About 80 members of the Communications Workers of America protested at Baltimore City Hall Thursday against a deal between Verizon Wireless and cable companies that they said will hurt the city's chances of ever receiving the telecommuncation company's next-generation Internet broadband network, known as FiOS.
In a deal with major cable companies across the country, Verizon Wireless plans to expand its fourth-generation wireless services after purchasing unused wireless spectrum from the cable providers. Verizon and the cable companies would then cross-promote their wireless and landline services to consumers.
But the CWA, which represents Verizon's landline workers, worries that the arrangement could mean that Baltimore residents won't get access to Verizon's high-speed FiOS network — a deployment could create potentially hundreds of new jobs in the city.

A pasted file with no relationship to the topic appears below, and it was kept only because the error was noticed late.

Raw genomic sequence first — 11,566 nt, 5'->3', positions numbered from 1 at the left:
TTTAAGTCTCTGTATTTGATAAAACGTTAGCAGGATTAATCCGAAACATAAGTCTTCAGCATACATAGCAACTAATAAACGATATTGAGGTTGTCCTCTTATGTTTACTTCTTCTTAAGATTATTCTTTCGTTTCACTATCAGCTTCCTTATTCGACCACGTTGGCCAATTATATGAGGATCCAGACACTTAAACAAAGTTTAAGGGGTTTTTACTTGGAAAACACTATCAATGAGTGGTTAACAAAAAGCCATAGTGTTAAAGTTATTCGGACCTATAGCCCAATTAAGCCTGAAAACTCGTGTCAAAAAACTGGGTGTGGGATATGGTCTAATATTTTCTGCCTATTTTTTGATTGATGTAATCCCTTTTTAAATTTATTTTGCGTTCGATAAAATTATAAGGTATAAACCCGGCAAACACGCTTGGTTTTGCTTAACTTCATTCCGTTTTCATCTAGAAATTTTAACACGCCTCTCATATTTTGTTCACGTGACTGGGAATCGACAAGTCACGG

Some members of Congress complained to the Federal Communications Commission this month that they feared the deal would limit competition among companies and drive up telecommunication prices for consumers.
A Verizon Wireless spokesman said the company believed the deal enhanced competition in the wireless and landline business that Verizon competes in against other providers, including cable companies.